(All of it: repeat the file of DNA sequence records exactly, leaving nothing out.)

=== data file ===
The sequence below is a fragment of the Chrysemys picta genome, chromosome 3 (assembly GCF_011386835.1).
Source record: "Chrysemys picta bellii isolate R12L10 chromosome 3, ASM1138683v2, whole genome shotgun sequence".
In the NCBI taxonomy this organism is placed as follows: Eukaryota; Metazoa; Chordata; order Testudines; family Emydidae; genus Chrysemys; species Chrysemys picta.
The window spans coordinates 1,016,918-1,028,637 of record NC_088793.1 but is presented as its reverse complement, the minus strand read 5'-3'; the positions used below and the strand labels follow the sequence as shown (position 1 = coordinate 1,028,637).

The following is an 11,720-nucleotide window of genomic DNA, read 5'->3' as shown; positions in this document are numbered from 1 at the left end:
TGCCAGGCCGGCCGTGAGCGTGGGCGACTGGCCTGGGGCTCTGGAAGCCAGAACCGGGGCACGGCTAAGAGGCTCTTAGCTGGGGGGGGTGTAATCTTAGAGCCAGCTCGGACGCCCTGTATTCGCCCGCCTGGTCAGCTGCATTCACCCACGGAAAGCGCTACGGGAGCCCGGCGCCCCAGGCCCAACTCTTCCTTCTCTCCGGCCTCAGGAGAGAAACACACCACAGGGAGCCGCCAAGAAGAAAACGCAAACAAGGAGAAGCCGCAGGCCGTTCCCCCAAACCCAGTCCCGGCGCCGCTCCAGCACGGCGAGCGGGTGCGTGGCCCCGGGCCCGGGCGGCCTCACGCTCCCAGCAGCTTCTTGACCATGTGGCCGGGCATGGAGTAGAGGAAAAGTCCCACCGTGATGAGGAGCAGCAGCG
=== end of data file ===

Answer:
The sequence below is a fragment of the Chrysemys picta genome, chromosome 3 (assembly GCF_011386835.1).
Source record: "Chrysemys picta bellii isolate R12L10 chromosome 3, ASM1138683v2, whole genome shotgun sequence".
In the NCBI taxonomy this organism is placed as follows: Eukaryota; Metazoa; Chordata; order Testudines; family Emydidae; genus Chrysemys; species Chrysemys picta.
The window spans coordinates 1,016,918-1,028,637 of record NC_088793.1 but is presented as its reverse complement, the minus strand read 5'-3'; the positions used below and the strand labels follow the sequence as shown (position 1 = coordinate 1,028,637).

The following is an 11,720-nucleotide window of genomic DNA, read 5'->3' as shown; positions in this document are numbered from 1 at the left end:
TGCCAGGCCGGCCGTGAGCGTGGGCGACTGGCCTGGGGCTCTGGAAGCCAGAACCGGGGCACGGCTAAGAGGCTCTTAGCTGGGGGGGGTGTAATCTTAGAGCCAGCTCGGACGCCCTGTATTCGCCCGCCTGGTCAGCTGCATTCACCCACGGAAAGCGCTACGGGAGCCCGGCGCCCCAGGCCCAACTCTTCCTTCTCTCCGGCCTCAGGAGAGAAACACACCACAGGGAGCCGCCAAGAAGAAAACGCAAACAAGGAGAAGCCGCAGGCCGTTCCCCCAAACCCAGTCCCGGCGCCGCTCCAGCACGGCGAGCGGGTGCGTGGCCCCGGGCCCGGGCGGCCTCACGCTCCCAGCAGCTTCTTGACCATGTGGCCGGGCATGGAGTAGAGGAAAAGTCCCACCGTGATGAGGAGCAGCAGCG